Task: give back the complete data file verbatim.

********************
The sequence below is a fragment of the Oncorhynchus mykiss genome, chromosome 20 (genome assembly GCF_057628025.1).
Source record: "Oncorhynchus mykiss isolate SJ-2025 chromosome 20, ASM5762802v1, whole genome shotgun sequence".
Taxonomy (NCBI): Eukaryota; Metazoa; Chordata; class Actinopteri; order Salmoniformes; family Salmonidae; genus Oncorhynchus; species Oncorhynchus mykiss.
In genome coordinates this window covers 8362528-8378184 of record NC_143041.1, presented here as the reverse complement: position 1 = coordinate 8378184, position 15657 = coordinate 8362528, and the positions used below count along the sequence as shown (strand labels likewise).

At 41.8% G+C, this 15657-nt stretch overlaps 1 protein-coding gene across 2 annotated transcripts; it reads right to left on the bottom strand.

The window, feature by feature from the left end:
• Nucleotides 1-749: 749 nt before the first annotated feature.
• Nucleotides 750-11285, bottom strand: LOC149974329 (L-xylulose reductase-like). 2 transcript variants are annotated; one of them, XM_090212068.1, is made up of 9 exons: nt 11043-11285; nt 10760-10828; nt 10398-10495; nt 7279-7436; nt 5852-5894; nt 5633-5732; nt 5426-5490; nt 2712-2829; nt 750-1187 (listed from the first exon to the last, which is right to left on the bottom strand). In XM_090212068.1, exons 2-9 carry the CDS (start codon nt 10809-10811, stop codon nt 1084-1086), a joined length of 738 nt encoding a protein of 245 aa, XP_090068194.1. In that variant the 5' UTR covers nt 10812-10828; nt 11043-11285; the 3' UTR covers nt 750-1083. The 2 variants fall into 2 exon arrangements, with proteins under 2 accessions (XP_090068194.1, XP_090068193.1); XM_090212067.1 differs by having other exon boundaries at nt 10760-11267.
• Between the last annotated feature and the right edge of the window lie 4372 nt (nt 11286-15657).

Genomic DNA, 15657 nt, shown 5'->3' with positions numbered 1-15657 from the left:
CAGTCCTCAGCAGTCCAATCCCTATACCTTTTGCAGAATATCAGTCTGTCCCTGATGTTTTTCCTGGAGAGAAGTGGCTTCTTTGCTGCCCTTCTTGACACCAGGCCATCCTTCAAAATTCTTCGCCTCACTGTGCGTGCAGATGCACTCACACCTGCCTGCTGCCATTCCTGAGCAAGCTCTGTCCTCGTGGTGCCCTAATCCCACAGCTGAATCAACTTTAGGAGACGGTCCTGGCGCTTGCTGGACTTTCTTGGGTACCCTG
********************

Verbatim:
The sequence below is a fragment of the Oncorhynchus mykiss genome, chromosome 20 (genome assembly GCF_057628025.1).
Source record: "Oncorhynchus mykiss isolate SJ-2025 chromosome 20, ASM5762802v1, whole genome shotgun sequence".
Taxonomy (NCBI): Eukaryota; Metazoa; Chordata; class Actinopteri; order Salmoniformes; family Salmonidae; genus Oncorhynchus; species Oncorhynchus mykiss.
In genome coordinates this window covers 8362528-8378184 of record NC_143041.1, presented here as the reverse complement: position 1 = coordinate 8378184, position 15657 = coordinate 8362528, and the positions used below count along the sequence as shown (strand labels likewise).

At 41.8% G+C, this 15657-nt stretch overlaps 1 protein-coding gene across 2 annotated transcripts; it reads right to left on the bottom strand.

The window, feature by feature from the left end:
• Nucleotides 1-749: 749 nt before the first annotated feature.
• Nucleotides 750-11285, bottom strand: LOC149974329 (L-xylulose reductase-like). 2 transcript variants are annotated; one of them, XM_090212068.1, is made up of 9 exons: nt 11043-11285; nt 10760-10828; nt 10398-10495; nt 7279-7436; nt 5852-5894; nt 5633-5732; nt 5426-5490; nt 2712-2829; nt 750-1187 (listed from the first exon to the last, which is right to left on the bottom strand). In XM_090212068.1, exons 2-9 carry the CDS (start codon nt 10809-10811, stop codon nt 1084-1086), a joined length of 738 nt encoding a protein of 245 aa, XP_090068194.1. In that variant the 5' UTR covers nt 10812-10828; nt 11043-11285; the 3' UTR covers nt 750-1083. The 2 variants fall into 2 exon arrangements, with proteins under 2 accessions (XP_090068194.1, XP_090068193.1); XM_090212067.1 differs by having other exon boundaries at nt 10760-11267.
• Between the last annotated feature and the right edge of the window lie 4372 nt (nt 11286-15657).

Genomic DNA, 15657 nt, shown 5'->3' with positions numbered 1-15657 from the left:
CAGTCCTCAGCAGTCCAATCCCTATACCTTTTGCAGAATATCAGTCTGTCCCTGATGTTTTTCCTGGAGAGAAGTGGCTTCTTTGCTGCCCTTCTTGACACCAGGCCATCCTTCAAAATTCTTCGCCTCACTGTGCGTGCAGATGCACTCACACCTGCCTGCTGCCATTCCTGAGCAAGCTCTGTCCTCGTGGTGCCCTAATCCCACAGCTGAATCAACTTTAGGAGACGGTCCTGGCGCTTGCTGGACTTTCTTGGGTACCCTG